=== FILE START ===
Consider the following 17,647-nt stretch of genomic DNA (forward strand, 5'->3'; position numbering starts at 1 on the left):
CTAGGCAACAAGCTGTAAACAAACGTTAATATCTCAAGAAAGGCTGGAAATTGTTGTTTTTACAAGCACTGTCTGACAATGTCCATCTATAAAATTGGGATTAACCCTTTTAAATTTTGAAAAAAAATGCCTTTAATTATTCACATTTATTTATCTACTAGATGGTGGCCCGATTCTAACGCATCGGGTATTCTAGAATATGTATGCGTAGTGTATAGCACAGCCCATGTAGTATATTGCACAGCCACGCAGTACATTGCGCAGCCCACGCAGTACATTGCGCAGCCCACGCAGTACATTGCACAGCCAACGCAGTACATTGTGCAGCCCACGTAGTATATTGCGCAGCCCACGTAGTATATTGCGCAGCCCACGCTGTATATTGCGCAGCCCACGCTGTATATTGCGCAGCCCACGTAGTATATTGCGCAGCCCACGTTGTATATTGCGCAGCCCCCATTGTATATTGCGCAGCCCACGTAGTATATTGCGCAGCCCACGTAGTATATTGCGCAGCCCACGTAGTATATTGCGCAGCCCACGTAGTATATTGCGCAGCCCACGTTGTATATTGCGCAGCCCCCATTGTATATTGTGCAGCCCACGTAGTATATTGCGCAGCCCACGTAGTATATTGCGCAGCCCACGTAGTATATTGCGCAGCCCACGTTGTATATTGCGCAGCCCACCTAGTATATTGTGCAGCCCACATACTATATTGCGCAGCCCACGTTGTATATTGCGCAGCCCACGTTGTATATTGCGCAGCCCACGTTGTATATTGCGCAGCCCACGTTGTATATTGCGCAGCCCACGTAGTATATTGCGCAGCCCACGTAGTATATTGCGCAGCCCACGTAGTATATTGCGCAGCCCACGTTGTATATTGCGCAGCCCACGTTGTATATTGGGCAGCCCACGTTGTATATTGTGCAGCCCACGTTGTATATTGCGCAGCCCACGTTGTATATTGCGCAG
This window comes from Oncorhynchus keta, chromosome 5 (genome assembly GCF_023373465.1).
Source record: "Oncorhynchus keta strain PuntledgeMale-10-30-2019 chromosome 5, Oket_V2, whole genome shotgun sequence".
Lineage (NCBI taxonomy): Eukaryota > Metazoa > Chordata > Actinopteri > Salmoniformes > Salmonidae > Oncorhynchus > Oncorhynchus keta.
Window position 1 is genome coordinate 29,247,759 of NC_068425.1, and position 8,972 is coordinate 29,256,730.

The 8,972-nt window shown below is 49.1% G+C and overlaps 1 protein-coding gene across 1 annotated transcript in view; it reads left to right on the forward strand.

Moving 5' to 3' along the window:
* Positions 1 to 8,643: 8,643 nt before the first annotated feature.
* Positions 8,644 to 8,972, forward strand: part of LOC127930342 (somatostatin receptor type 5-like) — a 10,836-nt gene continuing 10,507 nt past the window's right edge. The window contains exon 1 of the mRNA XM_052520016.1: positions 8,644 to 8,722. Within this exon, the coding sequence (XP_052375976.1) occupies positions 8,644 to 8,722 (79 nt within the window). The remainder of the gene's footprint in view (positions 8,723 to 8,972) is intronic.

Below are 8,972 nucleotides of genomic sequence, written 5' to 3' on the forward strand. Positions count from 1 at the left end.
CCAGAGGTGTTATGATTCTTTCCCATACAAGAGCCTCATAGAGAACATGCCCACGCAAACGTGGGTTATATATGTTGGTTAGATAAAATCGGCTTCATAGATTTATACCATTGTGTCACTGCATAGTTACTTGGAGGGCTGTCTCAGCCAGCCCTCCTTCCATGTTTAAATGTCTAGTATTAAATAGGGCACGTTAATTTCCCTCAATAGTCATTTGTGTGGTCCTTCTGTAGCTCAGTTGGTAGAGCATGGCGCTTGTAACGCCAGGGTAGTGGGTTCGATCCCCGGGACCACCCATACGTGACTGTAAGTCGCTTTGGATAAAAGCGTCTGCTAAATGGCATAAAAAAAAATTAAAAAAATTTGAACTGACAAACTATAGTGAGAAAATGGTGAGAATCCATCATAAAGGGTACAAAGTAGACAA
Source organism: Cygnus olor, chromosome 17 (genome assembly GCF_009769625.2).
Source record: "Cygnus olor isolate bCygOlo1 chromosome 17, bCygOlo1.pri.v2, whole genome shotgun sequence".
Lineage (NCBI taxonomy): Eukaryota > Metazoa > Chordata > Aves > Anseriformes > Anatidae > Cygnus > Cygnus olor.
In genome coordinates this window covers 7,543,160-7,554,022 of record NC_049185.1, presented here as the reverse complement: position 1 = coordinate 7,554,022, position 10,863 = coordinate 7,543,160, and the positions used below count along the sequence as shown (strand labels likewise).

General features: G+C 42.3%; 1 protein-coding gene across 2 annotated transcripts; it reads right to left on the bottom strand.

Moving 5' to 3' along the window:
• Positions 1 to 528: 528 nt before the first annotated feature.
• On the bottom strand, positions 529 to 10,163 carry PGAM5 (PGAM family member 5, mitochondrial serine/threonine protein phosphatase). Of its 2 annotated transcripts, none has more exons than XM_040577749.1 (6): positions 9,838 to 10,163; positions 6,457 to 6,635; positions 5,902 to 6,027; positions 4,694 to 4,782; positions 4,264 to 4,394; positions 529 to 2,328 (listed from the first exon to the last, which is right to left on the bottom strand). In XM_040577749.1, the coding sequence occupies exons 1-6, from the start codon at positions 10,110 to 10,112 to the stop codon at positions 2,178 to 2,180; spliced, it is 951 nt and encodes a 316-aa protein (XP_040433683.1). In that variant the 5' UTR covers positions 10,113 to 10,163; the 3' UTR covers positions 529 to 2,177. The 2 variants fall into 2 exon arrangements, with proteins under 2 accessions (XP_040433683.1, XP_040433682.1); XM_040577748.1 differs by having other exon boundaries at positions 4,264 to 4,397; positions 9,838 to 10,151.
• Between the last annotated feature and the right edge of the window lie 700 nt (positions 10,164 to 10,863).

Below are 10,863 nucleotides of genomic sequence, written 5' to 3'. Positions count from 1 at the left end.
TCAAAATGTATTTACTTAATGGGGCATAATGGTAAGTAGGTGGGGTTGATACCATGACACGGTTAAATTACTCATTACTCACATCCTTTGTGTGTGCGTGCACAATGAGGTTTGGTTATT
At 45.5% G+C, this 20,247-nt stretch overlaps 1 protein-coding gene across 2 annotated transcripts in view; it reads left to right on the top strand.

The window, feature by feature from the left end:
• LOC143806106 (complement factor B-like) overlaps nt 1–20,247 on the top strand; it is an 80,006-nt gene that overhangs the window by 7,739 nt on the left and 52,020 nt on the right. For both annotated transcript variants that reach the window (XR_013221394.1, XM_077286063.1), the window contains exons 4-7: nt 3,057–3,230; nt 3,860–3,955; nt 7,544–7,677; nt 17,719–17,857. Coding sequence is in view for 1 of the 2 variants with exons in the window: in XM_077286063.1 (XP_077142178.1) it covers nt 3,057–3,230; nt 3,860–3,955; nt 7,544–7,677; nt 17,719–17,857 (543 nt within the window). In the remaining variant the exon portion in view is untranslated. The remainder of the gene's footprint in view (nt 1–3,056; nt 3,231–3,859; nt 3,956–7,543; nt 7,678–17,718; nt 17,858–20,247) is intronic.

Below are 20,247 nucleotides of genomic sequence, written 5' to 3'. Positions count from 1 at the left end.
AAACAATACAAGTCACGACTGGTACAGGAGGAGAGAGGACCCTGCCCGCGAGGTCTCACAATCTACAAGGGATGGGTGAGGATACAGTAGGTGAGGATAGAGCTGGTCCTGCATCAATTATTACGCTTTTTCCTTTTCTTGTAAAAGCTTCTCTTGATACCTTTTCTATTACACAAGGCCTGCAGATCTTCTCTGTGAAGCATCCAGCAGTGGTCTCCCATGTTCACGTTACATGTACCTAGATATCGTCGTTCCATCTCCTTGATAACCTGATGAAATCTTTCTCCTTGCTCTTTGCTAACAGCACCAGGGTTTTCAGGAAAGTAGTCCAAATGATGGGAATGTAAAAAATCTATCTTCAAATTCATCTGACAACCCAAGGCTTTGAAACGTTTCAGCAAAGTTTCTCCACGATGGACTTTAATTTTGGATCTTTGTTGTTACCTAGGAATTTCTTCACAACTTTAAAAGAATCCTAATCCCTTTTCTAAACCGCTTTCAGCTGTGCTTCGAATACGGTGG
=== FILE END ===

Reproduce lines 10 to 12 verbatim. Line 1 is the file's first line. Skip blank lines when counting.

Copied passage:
* Positions 8,644 to 8,972, forward strand: part of LOC127930342 (somatostatin receptor type 5-like) — a 10,836-nt gene continuing 10,507 nt past the window's right edge. The window contains exon 1 of the mRNA XM_052520016.1: positions 8,644 to 8,722. Within this exon, the coding sequence (XP_052375976.1) occupies positions 8,644 to 8,722 (79 nt within the window). The remainder of the gene's footprint in view (positions 8,723 to 8,972) is intronic.

Below are 8,972 nucleotides of genomic sequence, written 5' to 3' on the forward strand. Positions count from 1 at the left end.
CCAGAGGTGTTATGATTCTTTCCCATACAAGAGCCTCATAGAGAACATGCCCACGCAAACGTGGGTTATATATGTTGGTTAGATAAAATCGGCTTCATAGATTTATACCATTGTGTCACTGCATAGTTACTTGGAGGGCTGTCTCAGCCAGCCCTCCTTCCATGTTTAAATGTCTAGTATTAAATAGGGCACGTTAATTTCCCTCAATAGTCATTTGTGTGGTCCTTCTGTAGCTCAGTTGGTAGAGCATGGCGCTTGTAACGCCAGGGTAGTGGGTTCGATCCCCGGGACCACCCATACGTGACTGTAAGTCGCTTTGGATAAAAGCGTCTGCTAAATGGCATAAAAAAAAATTAAAAAAATTTGAACTGACAAACTATAGTGAGAAAATGGTGAGAATCCATCATAAAGGGTACAAAGTAGACAA